Roads & Roadless Areas in British Columbia
While roads serve the interests of the public, First Nations, and industries, they are also one of the most widespread forms of landscape change1. Roads can threaten biological diversity and ecosystem health through habitat loss and fragmentation, expanding development, spread of invasive species and increasing human-wildlife interactions—for example animal mortality from collisions with vehicles1. This indicator reports on the amount and distribution of roads and roadless areas in British Columbia.
- British Columbia has approximately 719,000 kilometres of roads. Roads include all paved roads and all unpaved roads and trails that allow motorized vehicle use.
- Unpaved roads make up 92 percent of the roads in British Columbia. B.C. has a long history of natural resource use resulting in this large, unpaved road network2.
- Two thirds of British Columbia's landbase is roadless. The amount and distribution of roadless area—areas further than 500 metres from a road—varies considerably across British Columbia.
Large areas that are not influenced by roads or other landscape disturbances provide benefits and opportunities for British Columbia and British Columbians. These large, roadless—or intact—areas provide conservation benefits, for example providing habitat for species such as grizzly bear, maintaining ecosystem services, such as water availability and flood control, and supporting adaptation to climate change. They also provide economic, recreational and wilderness opportunities.
B.C. Digital Road Atlas
The Digital Road Atlas is the best available single source of road data for the Province of B.C.
The B.C. Government is working toward updating and integrating all resource roads into this single comprehensive database.
Explore the B.C. Digital Road Atlas to learn more about roads in B.C.
Roads in B.C.
- British Columbia has approximately 719,000 kilometres of roads, when including all road types that allow motorized vehicle use.
- Unpaved roads—which include all seasonal, loose and rough surfaced roads—contribute the most (92%) to the total length of roads in B.C.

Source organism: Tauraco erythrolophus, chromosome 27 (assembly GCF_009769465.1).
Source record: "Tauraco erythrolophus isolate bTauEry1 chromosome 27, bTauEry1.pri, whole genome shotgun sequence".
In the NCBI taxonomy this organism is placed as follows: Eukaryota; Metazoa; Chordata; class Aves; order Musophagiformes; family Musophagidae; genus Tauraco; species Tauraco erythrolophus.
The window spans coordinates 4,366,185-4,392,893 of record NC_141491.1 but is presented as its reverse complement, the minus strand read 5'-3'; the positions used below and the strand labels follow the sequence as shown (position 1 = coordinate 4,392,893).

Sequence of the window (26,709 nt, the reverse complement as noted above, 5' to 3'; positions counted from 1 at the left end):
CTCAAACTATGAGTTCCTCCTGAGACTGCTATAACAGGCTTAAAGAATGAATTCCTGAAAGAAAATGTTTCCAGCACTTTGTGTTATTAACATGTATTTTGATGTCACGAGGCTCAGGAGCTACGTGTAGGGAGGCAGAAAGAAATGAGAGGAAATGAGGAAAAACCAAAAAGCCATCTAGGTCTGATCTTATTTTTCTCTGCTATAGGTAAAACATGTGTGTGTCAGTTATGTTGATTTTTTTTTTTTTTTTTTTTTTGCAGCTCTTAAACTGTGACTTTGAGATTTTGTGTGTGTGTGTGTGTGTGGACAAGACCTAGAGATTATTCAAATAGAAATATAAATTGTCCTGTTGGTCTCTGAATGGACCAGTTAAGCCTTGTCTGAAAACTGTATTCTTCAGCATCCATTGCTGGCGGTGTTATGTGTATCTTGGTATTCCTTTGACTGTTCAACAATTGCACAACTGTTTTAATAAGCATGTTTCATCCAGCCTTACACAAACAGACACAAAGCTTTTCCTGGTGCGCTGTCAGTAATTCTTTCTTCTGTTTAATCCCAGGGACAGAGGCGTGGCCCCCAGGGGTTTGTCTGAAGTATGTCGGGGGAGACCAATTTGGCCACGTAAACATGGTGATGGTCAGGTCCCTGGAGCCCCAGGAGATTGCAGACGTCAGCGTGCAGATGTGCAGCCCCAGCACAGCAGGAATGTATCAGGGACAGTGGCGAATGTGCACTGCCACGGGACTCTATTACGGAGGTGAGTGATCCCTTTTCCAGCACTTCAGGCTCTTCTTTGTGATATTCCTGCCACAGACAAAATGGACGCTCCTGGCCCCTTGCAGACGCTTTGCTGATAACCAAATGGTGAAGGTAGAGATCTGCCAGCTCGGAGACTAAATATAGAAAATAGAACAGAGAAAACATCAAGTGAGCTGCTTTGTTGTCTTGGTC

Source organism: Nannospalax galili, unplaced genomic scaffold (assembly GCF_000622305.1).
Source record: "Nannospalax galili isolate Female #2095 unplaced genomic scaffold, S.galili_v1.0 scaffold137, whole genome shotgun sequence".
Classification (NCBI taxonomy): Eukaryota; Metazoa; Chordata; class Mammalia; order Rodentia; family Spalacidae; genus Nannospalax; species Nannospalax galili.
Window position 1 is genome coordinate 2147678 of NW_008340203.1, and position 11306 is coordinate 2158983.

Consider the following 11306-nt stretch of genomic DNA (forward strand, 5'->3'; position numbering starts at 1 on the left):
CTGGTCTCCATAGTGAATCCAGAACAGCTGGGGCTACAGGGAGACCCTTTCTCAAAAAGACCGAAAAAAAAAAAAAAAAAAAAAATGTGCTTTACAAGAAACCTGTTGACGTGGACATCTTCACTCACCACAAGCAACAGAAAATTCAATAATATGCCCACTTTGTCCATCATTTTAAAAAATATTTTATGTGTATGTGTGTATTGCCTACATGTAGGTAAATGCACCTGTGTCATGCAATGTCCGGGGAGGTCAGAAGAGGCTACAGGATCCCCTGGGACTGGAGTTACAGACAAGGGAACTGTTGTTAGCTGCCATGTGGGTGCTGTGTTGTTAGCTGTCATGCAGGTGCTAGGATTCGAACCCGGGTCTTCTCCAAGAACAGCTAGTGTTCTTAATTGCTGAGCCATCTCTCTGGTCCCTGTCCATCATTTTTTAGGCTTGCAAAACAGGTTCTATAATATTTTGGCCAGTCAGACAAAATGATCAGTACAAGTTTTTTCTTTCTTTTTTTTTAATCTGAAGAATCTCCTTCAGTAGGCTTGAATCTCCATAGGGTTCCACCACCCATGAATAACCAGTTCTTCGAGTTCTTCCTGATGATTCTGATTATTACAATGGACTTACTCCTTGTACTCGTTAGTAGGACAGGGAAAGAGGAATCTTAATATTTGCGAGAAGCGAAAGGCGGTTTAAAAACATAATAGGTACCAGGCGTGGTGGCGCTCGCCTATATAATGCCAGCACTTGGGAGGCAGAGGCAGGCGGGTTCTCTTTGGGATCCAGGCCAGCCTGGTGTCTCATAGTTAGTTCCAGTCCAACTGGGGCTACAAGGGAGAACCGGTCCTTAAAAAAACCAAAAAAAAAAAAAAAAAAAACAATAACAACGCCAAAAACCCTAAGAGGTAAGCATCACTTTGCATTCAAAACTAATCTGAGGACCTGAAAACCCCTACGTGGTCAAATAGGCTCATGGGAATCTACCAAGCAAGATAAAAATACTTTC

Roadless Areas in B.C.
- Sixty-six percent—or approximately 62,600,000 hectares—of British Columbia's landbase is roadless, defined as more than 500 metres from a road.
Roadless Areas within B.C.'s Ecoregions
- The amount and distribution of roadless areas vary considerably across B.C. Twenty seven of the 43 terrestrial ecoregions in B.C. are more than 50 percent roadless, while 6 ecoregions have less than 25 percent roadless area.
- As expected, ecoregions with high population densities, and hence larger road networks, have the lowest amounts of remaining roadless area. For example, the Lower Mainland, Georgia-Puget Basin and Okanagan Highland ecoregions each have 13 percent roadless area.
EXPLORE: The interactive map below displays the percent roadless area in B.C.'s ecoregions. Click or tap on individual ecoregions to see more detailed charts and maps for each ecoregion.
This indicator is based on the B.C. Digital Road Atlas, the best available single source of road data for British Columbia (accessed on May 1st, 2018). All paved roads and unpaved roads and trails that allow motorized vehicle use—as detailed in the Digital Road Atlas Data Dictionary—were included in the analysis. Some road features available in the Digital Road Atlas were excluded, including non-roads (ferry routes, proposed roads, pedestrian only roads, non-motorized trails and water access routes) and non-active roads (decommissioned and overgrown roads). The indicator presents a coarse-scale snapshot of the amount and distribution of roads in British Columbia—data completeness, data quality, road condition or intensity of road use were not evaluated. Roadless areas were determined by applying a 500 metre buffer on either side of all roads. A 500 metre buffer is a conservative value for determining influence and has been defined as the minimum
References and Other Useful Links
- B.C. Digital Road Atlas
- Biodiversity B.C.
- 1Trombulak, S.C. and C.A. Frissell. 2000. Review of ecological effects of roads on terrestrial and aquatic communities. Conservation Biology. 14: 18-30. DOI: 10.1046/j.1523-1739.2000.99084.x
- 2B.C. Forest Practices Board. 2015. Access Management and Resource Roads: 2015 Update. FPB/SR/49.
- 3Lee, P.G., M. Hanneman, J.D. Gysbers, R. Cheng and W. Smith. 2010. Atlas of Canada’s Intact Forest Landscapes. Edmonton, Alberta: Global Forest Watch Canada 10th Anniversary Publication #1. 74 pp.
- 4Ministry of Environment. 2007. Environmental Trends in British Columbia: 2007. State of Environment Reporting, Ministry of Environment, British Columbia, Canada.
*By accessing these datasets, you agree to the licence associated with each file, as indicated in parentheses below.
Updated May 2018
Suggested Citation: Environmental Reporting BC. 2018. Roads & Roadless Areas in British Columbia. State of Environment Reporting, Ministry of Environment and Climate Change Strategy, British Columbia, Canada.